Despite a recently predicted turnaround in Ontario’s IT job market, unemployed technologists – especially junior ones – are not yet dancing in the streets.
Although heated reader responses to last issue’s “Ontario needs Tech workers” story are still pouring in to ComputerWorld Canada, the Information Technology Association of Canada (ITAC) stands by its prediction that by the end of 2002 the province will be short almost 10,000 skilled technologists.
Passionate feedback surfaces every time ITAC talks about the skills shortage said Lynda Leonard, the organization’s Ottawa-based vice-president of communications and research. The key thing to remember, Leonard said, is that although the study found a surplus of workers in 2001, it will only gradually move back to a deficit by the end of this year.
“It may not necessarily be saying that things are absolutely wonderful at this moment in time, but the employers that we are talking to are predicting job growth, they are predicting job creation,” she said.
The goal of the study was to give as much solid information about what the nature of the labour market looks like to help companies plan for the future, and to help employees and academic institutions track the latest waves of technology, Leonard said.
“We’ve been suffering for a long time from a lack of understanding of the IT (job) market so it’s really quite wonderful to be in the position to have this capacity to really peel back all the layers of the labour market in Ontario and actually understand just what’s going on and what the dynamics of it are,” Leonard said.
However, that assessment and the reality Carolyn Buchanan and Scott Robertson work with every day seem far apart. Buchanan and Robertson are University of Ottawa co-op program managers who have struggled for the last year to find job placements for computer science, computer engineering and software engineering students.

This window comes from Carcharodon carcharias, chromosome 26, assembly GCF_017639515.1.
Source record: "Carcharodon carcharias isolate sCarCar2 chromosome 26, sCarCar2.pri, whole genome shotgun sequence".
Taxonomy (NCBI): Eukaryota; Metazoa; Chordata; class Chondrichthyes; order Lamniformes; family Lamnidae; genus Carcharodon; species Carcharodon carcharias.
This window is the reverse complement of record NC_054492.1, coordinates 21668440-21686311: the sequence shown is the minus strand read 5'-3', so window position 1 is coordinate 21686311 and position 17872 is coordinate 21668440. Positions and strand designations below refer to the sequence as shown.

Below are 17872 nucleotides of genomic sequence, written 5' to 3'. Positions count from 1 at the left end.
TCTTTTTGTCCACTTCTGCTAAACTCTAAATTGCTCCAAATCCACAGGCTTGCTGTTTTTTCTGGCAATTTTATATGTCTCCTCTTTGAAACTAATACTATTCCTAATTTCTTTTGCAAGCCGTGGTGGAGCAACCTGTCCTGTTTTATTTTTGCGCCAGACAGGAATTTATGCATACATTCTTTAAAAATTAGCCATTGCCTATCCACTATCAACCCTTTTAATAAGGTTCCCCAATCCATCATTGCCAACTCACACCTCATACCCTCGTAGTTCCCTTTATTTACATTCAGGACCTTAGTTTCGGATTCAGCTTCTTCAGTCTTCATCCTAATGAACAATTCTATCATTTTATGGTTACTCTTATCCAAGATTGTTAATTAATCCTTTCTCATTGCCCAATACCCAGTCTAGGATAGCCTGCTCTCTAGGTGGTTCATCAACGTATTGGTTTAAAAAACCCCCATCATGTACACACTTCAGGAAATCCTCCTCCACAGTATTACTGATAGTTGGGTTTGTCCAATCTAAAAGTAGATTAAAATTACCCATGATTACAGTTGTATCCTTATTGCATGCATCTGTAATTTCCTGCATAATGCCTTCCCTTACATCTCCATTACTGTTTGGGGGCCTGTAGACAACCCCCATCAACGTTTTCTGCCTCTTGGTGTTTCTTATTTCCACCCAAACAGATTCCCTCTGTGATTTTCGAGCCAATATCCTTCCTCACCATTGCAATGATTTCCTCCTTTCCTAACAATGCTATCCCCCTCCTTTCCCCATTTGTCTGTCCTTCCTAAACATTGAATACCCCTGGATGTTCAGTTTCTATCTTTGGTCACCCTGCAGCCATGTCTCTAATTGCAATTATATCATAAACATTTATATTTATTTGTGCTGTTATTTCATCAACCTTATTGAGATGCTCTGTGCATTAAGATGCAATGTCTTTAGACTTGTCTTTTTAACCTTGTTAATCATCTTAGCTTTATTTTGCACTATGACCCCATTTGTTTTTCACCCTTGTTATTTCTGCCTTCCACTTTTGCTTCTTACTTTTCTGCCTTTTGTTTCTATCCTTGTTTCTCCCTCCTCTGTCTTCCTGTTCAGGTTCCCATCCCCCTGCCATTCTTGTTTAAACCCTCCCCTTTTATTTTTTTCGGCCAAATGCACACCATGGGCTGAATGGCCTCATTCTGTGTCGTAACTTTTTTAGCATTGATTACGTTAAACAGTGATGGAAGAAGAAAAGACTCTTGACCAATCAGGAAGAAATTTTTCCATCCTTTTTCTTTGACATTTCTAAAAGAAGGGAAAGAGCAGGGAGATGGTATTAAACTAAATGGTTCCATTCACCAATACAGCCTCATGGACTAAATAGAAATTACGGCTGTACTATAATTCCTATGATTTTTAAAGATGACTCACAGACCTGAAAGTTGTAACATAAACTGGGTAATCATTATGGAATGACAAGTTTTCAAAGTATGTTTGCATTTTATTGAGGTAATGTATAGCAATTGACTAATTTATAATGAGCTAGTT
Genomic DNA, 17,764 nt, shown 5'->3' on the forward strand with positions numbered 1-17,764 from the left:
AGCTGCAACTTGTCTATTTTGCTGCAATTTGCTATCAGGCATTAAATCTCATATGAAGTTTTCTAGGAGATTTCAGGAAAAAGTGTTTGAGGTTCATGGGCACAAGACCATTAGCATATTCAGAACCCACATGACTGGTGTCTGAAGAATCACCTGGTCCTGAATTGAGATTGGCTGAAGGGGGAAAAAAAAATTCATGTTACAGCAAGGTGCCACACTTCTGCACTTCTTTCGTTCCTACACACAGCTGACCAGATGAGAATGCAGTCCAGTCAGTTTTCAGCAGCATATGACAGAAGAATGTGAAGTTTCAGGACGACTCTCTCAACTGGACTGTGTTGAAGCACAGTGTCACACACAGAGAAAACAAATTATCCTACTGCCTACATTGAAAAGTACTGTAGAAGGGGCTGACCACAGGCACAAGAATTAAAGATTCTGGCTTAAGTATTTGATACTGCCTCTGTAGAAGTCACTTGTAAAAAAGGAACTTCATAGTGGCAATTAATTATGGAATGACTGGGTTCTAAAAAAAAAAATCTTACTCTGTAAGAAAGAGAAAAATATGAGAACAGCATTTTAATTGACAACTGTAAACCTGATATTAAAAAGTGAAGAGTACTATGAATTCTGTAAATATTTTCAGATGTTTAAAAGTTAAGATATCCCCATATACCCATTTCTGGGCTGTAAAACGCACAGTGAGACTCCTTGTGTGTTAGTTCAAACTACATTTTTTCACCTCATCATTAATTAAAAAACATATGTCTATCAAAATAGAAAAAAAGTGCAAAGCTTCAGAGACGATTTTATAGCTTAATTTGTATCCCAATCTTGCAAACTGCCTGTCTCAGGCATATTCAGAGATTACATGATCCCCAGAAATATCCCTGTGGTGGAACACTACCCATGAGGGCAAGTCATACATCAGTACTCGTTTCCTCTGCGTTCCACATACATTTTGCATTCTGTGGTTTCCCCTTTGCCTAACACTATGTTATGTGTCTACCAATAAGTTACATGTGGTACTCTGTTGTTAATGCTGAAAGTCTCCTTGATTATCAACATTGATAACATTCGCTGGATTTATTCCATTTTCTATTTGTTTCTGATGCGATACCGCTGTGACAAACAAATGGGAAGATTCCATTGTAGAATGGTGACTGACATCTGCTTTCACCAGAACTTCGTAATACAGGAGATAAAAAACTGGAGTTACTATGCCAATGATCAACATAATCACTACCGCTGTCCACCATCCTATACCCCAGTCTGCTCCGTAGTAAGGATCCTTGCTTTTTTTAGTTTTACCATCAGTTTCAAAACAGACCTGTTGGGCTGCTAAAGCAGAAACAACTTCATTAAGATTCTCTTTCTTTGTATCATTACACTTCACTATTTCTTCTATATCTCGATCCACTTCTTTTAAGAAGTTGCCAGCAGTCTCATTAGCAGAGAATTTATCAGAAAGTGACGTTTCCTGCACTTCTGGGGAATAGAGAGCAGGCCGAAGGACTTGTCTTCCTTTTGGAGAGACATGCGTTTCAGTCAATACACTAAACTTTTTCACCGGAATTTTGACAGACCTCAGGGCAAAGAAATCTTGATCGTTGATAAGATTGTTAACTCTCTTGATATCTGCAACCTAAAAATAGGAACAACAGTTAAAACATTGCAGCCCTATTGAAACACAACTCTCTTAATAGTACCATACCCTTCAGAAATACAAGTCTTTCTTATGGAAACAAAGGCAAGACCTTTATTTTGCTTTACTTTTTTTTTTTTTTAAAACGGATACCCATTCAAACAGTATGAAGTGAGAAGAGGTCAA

“Right now we are in the process of finding positions for the fall placement and it’s not any more positive than it has been for the past two terms… and these are very skilled third and fourth-year students in many cases,” Buchanan said.
Although there has been a welcome increase in the number of public sector opportunities, Robertson said that in the telecom town of Ottawa there is still a glut of senior people on the job boards that seems to be putting the squeeze on skilled but less experienced workers. And both suggested that the quarter-to-quarter grind of venture capital-driven companies caught in a slowdown discourages long term investment in students despite their attractive skills-to-cost ratio.
“Anyone who is at an entry level in this market is just going to have an incredibly difficult time,” agreed Ajitpal Dipak, a Richmond Hill, Ont.-based software developer who graduated from McMaster University in 2000 and just scored another full-time job after being laid off in June 2001.
During his lengthy job search Dipak came to believe that because of its fluid nature, the IT industry has not developed an apprenticeship model and that companies are more interested in poaching established talent than they are in developing their own.
“Every job I saw posted seemed to have the words senior, architect or team lead and they are looking for people who are five, 10 years in the industry. Because every one of these jobs mentions that you have to mentor junior staff, I’ve often wondered where are they hiring [them],” Dipak said.
Leonard said she is sympathetic to anybody who has invested the time and money in IT skills and is having difficulty finding employment, and offered a few suggestions for jamming a foot into the high-tech door.
One thing the ITAC study found, she said, is that technical skills are just the beginning for many employers. For example, they’ve identified very strongly that collaborative skills and the ability to communicate effectively are critical in this sector, so it’s important to highlight these if you have them, and do some remedial work if you don’t. She also recommended pursuing internships and volunteer work to build up a resume.
“The not-for-profit sector is crying for [IT] skills and looking for smart people who can assist them with things like database creation. That’s a credential for you if you are prepared to spend the time,” Leonard said.
As well as looking up all your old friends, calling everyone and exploring the hidden market of unadvertised positions, the newly hired Dipak also stressed the importance of maintaining technical skills – something that easy to say but difficult to do, he added.
“You get so frustrated and demoralized while you are looking and I found there were days when I didn’t want to have anything to do with technology – it was almost like betrayal to read those technical papers. But when you do get that interview you want to be able to show that you have the latest expertise,” he said.
The entire “Meeting the Skills Needs of Ontario’s Technology Sector” report, completed for ITAC by IDC Canada and Aon Consulting and funded by Human Resources Development Canada, is available online at www.ITAC.ca.